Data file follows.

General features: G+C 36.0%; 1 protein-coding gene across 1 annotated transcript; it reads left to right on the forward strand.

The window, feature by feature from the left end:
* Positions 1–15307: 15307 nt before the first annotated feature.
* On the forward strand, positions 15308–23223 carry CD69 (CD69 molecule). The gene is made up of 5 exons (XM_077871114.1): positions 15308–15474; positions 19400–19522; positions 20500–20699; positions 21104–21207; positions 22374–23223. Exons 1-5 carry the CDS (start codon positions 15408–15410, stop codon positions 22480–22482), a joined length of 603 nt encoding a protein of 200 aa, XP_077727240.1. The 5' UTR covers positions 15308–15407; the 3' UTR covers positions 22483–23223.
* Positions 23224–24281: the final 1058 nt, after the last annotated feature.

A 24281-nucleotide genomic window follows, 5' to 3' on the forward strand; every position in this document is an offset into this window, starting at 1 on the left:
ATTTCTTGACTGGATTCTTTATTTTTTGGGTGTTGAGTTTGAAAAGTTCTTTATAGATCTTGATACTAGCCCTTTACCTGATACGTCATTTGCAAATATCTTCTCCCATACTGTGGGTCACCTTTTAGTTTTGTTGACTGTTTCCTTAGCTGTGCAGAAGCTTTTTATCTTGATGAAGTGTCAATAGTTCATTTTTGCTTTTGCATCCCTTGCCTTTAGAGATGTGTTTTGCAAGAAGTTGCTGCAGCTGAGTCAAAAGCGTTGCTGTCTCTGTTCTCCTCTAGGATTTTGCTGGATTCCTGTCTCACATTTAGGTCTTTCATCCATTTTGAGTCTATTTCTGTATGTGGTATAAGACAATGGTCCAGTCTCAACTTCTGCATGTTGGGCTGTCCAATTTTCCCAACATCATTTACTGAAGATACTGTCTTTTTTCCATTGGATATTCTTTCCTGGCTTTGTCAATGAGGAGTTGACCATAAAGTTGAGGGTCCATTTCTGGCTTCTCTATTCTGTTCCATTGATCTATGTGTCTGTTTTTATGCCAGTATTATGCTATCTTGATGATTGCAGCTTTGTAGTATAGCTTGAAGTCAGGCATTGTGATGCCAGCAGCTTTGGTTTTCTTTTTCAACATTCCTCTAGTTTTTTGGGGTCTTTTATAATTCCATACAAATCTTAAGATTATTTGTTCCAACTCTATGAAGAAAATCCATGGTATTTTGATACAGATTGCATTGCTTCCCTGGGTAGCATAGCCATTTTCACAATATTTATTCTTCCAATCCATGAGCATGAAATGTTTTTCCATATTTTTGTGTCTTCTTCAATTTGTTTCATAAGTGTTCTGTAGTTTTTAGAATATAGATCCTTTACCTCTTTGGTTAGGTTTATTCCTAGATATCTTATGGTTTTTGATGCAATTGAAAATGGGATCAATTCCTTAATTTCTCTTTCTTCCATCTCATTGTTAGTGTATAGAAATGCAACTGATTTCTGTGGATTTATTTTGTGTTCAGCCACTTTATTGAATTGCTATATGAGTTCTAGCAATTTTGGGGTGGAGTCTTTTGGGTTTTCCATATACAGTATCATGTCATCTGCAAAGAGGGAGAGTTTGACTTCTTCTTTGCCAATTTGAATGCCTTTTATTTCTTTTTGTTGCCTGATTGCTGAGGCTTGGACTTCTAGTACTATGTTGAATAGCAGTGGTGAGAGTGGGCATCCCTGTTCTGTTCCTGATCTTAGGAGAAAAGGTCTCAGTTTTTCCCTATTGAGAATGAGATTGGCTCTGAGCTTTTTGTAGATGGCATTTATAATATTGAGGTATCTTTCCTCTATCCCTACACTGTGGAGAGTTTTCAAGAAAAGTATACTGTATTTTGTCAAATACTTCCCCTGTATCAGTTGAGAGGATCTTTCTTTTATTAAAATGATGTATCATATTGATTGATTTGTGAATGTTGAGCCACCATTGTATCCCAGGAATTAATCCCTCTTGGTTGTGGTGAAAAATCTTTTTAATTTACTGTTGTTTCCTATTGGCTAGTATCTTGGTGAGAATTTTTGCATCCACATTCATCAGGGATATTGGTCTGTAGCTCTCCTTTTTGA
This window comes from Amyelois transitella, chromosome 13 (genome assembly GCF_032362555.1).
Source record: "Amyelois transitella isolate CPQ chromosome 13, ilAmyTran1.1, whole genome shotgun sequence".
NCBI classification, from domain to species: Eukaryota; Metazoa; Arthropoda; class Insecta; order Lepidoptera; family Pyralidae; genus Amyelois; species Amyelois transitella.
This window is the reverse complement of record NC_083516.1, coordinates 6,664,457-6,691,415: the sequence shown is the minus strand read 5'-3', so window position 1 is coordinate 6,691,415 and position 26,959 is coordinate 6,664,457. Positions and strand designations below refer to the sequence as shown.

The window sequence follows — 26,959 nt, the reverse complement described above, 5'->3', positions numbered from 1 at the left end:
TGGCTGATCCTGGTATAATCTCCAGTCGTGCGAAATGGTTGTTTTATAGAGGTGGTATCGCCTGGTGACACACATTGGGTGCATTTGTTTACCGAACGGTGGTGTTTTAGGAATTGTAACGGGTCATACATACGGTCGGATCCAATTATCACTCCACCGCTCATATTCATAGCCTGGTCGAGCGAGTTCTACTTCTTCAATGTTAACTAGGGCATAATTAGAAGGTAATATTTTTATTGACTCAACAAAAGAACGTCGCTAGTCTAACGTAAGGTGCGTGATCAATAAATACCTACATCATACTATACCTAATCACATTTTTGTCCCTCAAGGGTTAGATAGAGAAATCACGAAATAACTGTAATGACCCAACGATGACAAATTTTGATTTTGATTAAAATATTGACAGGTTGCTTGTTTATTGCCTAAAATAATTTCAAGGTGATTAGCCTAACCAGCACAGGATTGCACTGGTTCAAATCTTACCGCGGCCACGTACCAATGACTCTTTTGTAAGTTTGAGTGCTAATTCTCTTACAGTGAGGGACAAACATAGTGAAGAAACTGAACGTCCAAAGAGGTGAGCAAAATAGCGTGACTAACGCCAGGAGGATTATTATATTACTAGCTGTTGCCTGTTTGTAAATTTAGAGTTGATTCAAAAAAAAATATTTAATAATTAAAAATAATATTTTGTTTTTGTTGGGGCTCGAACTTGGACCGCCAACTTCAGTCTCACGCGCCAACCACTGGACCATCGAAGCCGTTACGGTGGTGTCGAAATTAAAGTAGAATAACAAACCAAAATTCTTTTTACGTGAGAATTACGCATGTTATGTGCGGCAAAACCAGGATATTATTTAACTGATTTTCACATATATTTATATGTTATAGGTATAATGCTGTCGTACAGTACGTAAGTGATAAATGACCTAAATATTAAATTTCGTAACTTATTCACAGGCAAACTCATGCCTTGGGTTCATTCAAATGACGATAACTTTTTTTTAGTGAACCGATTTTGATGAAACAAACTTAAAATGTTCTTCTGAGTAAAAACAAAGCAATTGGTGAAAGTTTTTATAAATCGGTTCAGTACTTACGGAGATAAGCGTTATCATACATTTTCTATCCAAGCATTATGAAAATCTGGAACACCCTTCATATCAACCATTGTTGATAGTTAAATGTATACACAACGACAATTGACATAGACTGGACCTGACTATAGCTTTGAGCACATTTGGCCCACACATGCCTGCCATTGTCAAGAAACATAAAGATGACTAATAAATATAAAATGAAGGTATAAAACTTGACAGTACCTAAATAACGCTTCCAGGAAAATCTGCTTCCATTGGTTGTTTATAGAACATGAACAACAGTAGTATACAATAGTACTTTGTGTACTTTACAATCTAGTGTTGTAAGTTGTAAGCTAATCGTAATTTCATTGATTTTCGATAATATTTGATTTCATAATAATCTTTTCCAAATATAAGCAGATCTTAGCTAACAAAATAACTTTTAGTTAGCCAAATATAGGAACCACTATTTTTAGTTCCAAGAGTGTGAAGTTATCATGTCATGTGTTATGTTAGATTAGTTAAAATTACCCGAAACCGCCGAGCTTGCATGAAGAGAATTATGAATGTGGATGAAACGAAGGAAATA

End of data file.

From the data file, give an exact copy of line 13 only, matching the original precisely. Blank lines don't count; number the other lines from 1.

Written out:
TGGCTGATCCTGGTATAATCTCCAGTCGTGCGAAATGGTTGTTTTATAGAGGTGGTATCGCCTGGTGACACACATTGGGTGCATTTGTTTACCGAACGGTGGTGTTTTAGGAATTGTAACGGGTCATACATACGGTCGGATCCAATTATCACTCCACCGCTCATATTCATAGCCTGGTCGAGCGAGTTCTACTTCTTCAATGTTAACTAGGGCATAATTAGAAGGTAATATTTTTATTGACTCAACAAAAGAACGTCGCTAGTCTAACGTAAGGTGCGTGATCAATAAATACCTACATCATACTATACCTAATCACATTTTTGTCCCTCAAGGGTTAGATAGAGAAATCACGAAATAACTGTAATGACCCAACGATGACAAATTTTGATTTTGATTAAAATATTGACAGGTTGCTTGTTTATTGCCTAAAATAATTTCAAGGTGATTAGCCTAACCAGCACAGGATTGCACTGGTTCAAATCTTACCGCGGCCACGTACCAATGACTCTTTTGTAAGTTTGAGTGCTAATTCTCTTACAGTGAGGGACAAACATAGTGAAGAAACTGAACGTCCAAAGAGGTGAGCAAAATAGCGTGACTAACGCCAGGAGGATTATTATATTACTAGCTGTTGCCTGTTTGTAAATTTAGAGTTGATTCAAAAAAAAATATTTAATAATTAAAAATAATATTTTGTTTTTGTTGGGGCTCGAACTTGGACCGCCAACTTCAGTCTCACGCGCCAACCACTGGACCATCGAAGCCGTTACGGTGGTGTCGAAATTAAAGTAGAATAACAAACCAAAATTCTTTTTACGTGAGAATTACGCATGTTATGTGCGGCAAAACCAGGATATTATTTAACTGATTTTCACATATATTTATATGTTATAGGTATAATGCTGTCGTACAGTACGTAAGTGATAAATGACCTAAATATTAAATTTCGTAACTTATTCACAGGCAAACTCATGCCTTGGGTTCATTCAAATGACGATAACTTTTTTTTAGTGAACCGATTTTGATGAAACAAACTTAAAATGTTCTTCTGAGTAAAAACAAAGCAATTGGTGAAAGTTTTTATAAATCGGTTCAGTACTTACGGAGATAAGCGTTATCATACATTTTCTATCCAAGCATTATGAAAATCTGGAACACCCTTCATATCAACCATTGTTGATAGTTAAATGTATACACAACGACAATTGACATAGACTGGACCTGACTATAGCTTTGAGCACATTTGGCCCACACATGCCTGCCATTGTCAAGAAACATAAAGATGACTAATAAATATAAAATGAAGGTATAAAACTTGACAGTACCTAAATAACGCTTCCAGGAAAATCTGCTTCCATTGGTTGTTTATAGAACATGAACAACAGTAGTATACAATAGTACTTTGTGTACTTTACAATCTAGTGTTGTAAGTTGTAAGCTAATCGTAATTTCATTGATTTTCGATAATATTTGATTTCATAATAATCTTTTCCAAATATAAGCAGATCTTAGCTAACAAAATAACTTTTAGTTAGCCAAATATAGGAACCACTATTTTTAGTTCCAAGAGTGTGAAGTTATCATGTCATGTGTTATGTTAGATTAGTTAAAATTACCCGAAACCGCCGAGCTTGCATGAAGAGAATTATGAATGTGGATGAAACGAAGGAAATA